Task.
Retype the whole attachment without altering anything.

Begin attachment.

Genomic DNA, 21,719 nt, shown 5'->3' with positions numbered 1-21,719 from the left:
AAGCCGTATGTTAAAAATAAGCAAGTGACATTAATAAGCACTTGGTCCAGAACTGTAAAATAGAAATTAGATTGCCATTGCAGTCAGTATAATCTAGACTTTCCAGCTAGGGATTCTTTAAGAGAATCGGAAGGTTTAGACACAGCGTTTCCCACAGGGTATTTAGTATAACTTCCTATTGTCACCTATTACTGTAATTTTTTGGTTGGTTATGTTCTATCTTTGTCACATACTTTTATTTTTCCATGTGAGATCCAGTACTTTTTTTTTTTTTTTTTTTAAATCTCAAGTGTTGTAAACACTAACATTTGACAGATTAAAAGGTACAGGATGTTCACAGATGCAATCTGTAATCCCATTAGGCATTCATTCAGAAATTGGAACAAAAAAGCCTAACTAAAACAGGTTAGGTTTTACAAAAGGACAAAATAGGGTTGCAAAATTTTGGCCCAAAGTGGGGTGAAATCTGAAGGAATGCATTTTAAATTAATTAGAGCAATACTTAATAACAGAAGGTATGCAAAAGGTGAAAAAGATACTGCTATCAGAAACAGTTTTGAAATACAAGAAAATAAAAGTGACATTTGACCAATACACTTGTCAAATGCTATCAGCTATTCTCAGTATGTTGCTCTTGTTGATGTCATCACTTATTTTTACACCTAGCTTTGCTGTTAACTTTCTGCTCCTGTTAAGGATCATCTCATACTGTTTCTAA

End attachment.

Genomic DNA, 21,719 nt, shown 5'->3' with positions numbered 1-21,719 from the left:
AAGCCGTATGTTAAAAATAAGCAAGTGACATTAATAAGCACTTGGTCCAGAACTGTAAAATAGAAATTAGATTGCCATTGCAGTCAGTATAATCTAGACTTTCCAGCTAGGGATTCTTTAAGAGAATCGGAAGGTTTAGACACAGCGTTTCCCACAGGGTATTTAGTATAACTTCCTATTGTCACCTATTACTGTAATTTTTTGGTTGGTTATGTTCTATCTTTGTCACATACTTTTATTTTTCCATGTGAGATCCAGTACTTTTTTTTTTTTTTTTTTTAAATCTCAAGTGTTGTAAACACTAACATTTGACAGATTAAAAGGTACAGGATGTTCACAGATGCAATCTGTAATCCCATTAGGCATTCATTCAGAAATTGGAACAAAAAAGCCTAACTAAAACAGGTTAGGTTTTACAAAAGGACAAAATAGGGTTGCAAAATTTTGGCCCAAAGTGGGGTGAAATCTGAAGGAATGCATTTTAAATTAATTAGAGCAATACTTAATAACAGAAGGTATGCAAAAGGTGAAAAAGATACTGCTATCAGAAACAGTTTTGAAATACAAGAAAATAAAAGTGACATTTGACCAATACACTTGTCAAATGCTATCAGCTATTCTCAGTATGTTGCTCTTGTTGATGTCATCACTTATTTTTACACCTAGCTTTGCTGTTAACTTTCTGCTCCTGTTAAGGATCATCTCATACTGTTTCTAA